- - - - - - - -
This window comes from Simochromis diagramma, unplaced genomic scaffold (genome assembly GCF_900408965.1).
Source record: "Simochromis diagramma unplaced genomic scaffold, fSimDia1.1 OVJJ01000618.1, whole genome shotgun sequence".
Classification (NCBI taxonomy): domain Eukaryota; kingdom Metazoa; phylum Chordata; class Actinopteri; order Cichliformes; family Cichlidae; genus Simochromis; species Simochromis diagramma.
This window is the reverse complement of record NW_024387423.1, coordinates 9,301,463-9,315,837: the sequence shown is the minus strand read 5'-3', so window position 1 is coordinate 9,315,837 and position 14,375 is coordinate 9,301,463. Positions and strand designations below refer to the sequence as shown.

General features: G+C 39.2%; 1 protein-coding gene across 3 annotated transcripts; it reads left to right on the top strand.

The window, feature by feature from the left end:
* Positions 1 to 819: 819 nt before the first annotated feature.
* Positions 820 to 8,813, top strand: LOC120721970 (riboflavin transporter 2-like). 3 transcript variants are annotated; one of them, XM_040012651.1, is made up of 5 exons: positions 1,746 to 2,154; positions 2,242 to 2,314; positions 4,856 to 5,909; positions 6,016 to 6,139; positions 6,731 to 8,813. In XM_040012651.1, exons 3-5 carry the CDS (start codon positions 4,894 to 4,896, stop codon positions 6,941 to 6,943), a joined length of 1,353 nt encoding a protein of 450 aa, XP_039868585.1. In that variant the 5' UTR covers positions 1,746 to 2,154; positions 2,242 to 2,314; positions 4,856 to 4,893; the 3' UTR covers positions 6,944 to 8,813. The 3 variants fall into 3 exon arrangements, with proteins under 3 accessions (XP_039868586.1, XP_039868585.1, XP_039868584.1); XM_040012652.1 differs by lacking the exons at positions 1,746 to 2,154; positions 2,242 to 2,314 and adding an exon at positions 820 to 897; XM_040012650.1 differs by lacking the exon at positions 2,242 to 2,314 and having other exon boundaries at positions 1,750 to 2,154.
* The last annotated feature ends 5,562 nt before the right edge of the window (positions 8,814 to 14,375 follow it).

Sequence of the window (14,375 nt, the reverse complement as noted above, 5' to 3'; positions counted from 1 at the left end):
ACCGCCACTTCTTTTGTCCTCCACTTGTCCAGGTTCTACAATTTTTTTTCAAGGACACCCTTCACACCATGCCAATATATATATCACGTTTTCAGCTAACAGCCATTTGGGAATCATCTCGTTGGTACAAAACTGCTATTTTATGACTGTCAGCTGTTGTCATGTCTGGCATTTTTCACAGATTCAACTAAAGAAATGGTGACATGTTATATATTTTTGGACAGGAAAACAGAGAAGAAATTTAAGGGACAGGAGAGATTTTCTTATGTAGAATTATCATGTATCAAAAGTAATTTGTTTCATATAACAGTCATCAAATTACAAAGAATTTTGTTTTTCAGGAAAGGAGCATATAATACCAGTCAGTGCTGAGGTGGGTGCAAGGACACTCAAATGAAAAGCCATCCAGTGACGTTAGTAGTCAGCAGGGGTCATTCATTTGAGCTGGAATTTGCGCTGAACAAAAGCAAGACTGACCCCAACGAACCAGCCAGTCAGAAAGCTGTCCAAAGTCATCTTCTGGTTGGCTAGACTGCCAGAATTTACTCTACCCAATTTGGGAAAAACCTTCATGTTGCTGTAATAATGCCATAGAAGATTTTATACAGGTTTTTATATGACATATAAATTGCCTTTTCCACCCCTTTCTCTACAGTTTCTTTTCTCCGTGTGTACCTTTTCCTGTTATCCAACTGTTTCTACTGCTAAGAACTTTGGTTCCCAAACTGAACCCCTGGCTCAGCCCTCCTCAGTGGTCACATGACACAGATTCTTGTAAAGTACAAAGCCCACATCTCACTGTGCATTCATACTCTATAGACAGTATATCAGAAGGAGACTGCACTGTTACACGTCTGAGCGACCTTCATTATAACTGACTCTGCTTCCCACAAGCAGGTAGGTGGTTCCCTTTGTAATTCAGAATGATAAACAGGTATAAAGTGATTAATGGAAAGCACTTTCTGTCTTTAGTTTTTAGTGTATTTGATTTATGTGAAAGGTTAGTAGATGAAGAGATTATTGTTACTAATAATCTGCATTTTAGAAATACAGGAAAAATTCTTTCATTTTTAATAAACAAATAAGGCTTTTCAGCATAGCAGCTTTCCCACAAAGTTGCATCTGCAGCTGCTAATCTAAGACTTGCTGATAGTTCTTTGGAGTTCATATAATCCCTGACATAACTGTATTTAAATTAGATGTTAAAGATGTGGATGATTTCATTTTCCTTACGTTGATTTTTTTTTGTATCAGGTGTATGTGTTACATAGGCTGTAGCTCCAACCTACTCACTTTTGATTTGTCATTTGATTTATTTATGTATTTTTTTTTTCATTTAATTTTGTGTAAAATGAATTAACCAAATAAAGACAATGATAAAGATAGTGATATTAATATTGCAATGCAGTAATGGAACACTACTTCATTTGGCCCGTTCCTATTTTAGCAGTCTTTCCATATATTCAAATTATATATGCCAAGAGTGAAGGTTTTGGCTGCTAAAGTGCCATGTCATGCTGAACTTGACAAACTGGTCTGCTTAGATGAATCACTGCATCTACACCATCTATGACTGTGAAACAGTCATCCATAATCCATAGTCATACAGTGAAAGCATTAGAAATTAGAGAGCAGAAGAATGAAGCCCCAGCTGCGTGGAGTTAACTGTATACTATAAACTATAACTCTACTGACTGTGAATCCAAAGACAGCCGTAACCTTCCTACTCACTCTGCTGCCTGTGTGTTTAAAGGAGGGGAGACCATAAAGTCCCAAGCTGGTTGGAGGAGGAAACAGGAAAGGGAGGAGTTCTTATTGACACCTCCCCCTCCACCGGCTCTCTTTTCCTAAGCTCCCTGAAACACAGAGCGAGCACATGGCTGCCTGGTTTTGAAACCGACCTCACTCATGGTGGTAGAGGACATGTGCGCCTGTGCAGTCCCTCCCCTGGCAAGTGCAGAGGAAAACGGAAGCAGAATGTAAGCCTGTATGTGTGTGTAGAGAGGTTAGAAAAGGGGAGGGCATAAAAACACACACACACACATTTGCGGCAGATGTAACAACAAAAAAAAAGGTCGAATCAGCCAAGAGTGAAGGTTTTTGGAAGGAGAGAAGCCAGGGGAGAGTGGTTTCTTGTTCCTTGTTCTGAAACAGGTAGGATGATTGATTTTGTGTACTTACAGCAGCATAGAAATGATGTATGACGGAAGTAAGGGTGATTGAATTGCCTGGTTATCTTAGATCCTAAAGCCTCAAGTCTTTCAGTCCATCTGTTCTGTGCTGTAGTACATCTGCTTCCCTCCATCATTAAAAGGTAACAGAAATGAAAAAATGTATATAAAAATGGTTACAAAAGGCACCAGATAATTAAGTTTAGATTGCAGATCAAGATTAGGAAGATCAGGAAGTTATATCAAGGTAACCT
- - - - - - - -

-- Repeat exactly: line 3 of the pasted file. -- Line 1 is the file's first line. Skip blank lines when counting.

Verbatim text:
Classification (NCBI taxonomy): domain Eukaryota; kingdom Metazoa; phylum Chordata; class Actinopteri; order Cichliformes; family Cichlidae; genus Simochromis; species Simochromis diagramma.